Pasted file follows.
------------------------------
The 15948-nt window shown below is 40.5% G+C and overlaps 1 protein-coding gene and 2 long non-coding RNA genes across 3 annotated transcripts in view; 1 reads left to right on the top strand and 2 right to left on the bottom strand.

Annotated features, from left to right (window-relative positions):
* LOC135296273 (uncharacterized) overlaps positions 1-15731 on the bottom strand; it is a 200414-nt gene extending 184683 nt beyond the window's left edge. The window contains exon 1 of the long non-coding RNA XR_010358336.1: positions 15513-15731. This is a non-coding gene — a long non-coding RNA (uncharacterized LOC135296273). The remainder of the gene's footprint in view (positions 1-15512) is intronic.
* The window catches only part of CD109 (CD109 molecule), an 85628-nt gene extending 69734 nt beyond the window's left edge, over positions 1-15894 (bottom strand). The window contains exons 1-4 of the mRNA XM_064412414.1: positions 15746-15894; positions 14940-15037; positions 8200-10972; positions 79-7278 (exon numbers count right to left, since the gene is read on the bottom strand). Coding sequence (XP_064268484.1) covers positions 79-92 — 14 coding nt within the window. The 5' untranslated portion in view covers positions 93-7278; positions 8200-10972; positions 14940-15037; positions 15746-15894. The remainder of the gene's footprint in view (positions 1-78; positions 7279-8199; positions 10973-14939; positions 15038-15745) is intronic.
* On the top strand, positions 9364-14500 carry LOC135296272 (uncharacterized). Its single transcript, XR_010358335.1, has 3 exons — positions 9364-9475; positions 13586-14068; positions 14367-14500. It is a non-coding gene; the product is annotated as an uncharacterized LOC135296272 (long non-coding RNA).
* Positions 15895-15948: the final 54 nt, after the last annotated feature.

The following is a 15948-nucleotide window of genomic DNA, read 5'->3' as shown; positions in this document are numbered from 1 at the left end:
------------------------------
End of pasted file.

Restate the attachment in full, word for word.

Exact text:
The 15948-nt window shown below is 40.5% G+C and overlaps 1 protein-coding gene and 2 long non-coding RNA genes across 3 annotated transcripts in view; 1 reads left to right on the top strand and 2 right to left on the bottom strand.

Annotated features, from left to right (window-relative positions):
* LOC135296273 (uncharacterized) overlaps positions 1-15731 on the bottom strand; it is a 200414-nt gene extending 184683 nt beyond the window's left edge. The window contains exon 1 of the long non-coding RNA XR_010358336.1: positions 15513-15731. This is a non-coding gene — a long non-coding RNA (uncharacterized LOC135296273). The remainder of the gene's footprint in view (positions 1-15512) is intronic.
* The window catches only part of CD109 (CD109 molecule), an 85628-nt gene extending 69734 nt beyond the window's left edge, over positions 1-15894 (bottom strand). The window contains exons 1-4 of the mRNA XM_064412414.1: positions 15746-15894; positions 14940-15037; positions 8200-10972; positions 79-7278 (exon numbers count right to left, since the gene is read on the bottom strand). Coding sequence (XP_064268484.1) covers positions 79-92 — 14 coding nt within the window. The 5' untranslated portion in view covers positions 93-7278; positions 8200-10972; positions 14940-15037; positions 15746-15894. The remainder of the gene's footprint in view (positions 1-78; positions 7279-8199; positions 10973-14939; positions 15038-15745) is intronic.
* On the top strand, positions 9364-14500 carry LOC135296272 (uncharacterized). Its single transcript, XR_010358335.1, has 3 exons — positions 9364-9475; positions 13586-14068; positions 14367-14500. It is a non-coding gene; the product is annotated as an uncharacterized LOC135296272 (long non-coding RNA).
* Positions 15895-15948: the final 54 nt, after the last annotated feature.

The following is a 15948-nucleotide window of genomic DNA, read 5'->3' as shown; positions in this document are numbered from 1 at the left end: